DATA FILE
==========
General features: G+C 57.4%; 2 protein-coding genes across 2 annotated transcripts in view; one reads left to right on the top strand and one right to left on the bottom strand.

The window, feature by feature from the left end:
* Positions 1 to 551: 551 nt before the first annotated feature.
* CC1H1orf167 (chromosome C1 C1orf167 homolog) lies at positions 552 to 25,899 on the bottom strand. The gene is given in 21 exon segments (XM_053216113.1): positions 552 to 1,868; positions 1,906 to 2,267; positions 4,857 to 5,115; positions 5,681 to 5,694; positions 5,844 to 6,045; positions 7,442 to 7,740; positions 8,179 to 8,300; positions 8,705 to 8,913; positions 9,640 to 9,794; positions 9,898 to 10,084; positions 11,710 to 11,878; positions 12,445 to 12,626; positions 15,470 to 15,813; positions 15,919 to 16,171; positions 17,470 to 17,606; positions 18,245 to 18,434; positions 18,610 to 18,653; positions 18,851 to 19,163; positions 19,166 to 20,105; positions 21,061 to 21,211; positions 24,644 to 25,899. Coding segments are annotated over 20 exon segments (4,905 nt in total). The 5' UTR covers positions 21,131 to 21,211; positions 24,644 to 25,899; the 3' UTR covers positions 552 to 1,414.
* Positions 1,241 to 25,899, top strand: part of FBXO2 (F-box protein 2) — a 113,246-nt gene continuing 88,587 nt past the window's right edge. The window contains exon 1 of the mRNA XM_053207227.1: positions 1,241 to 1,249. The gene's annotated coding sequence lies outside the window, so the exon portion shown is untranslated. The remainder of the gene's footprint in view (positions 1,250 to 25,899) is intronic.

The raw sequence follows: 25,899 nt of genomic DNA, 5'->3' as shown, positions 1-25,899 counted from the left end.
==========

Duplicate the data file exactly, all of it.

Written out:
General features: G+C 57.4%; 2 protein-coding genes across 2 annotated transcripts in view; one reads left to right on the top strand and one right to left on the bottom strand.

The window, feature by feature from the left end:
* Positions 1 to 551: 551 nt before the first annotated feature.
* CC1H1orf167 (chromosome C1 C1orf167 homolog) lies at positions 552 to 25,899 on the bottom strand. The gene is given in 21 exon segments (XM_053216113.1): positions 552 to 1,868; positions 1,906 to 2,267; positions 4,857 to 5,115; positions 5,681 to 5,694; positions 5,844 to 6,045; positions 7,442 to 7,740; positions 8,179 to 8,300; positions 8,705 to 8,913; positions 9,640 to 9,794; positions 9,898 to 10,084; positions 11,710 to 11,878; positions 12,445 to 12,626; positions 15,470 to 15,813; positions 15,919 to 16,171; positions 17,470 to 17,606; positions 18,245 to 18,434; positions 18,610 to 18,653; positions 18,851 to 19,163; positions 19,166 to 20,105; positions 21,061 to 21,211; positions 24,644 to 25,899. Coding segments are annotated over 20 exon segments (4,905 nt in total). The 5' UTR covers positions 21,131 to 21,211; positions 24,644 to 25,899; the 3' UTR covers positions 552 to 1,414.
* Positions 1,241 to 25,899, top strand: part of FBXO2 (F-box protein 2) — a 113,246-nt gene continuing 88,587 nt past the window's right edge. The window contains exon 1 of the mRNA XM_053207227.1: positions 1,241 to 1,249. The gene's annotated coding sequence lies outside the window, so the exon portion shown is untranslated. The remainder of the gene's footprint in view (positions 1,250 to 25,899) is intronic.

The raw sequence follows: 25,899 nt of genomic DNA, 5'->3' as shown, positions 1-25,899 counted from the left end.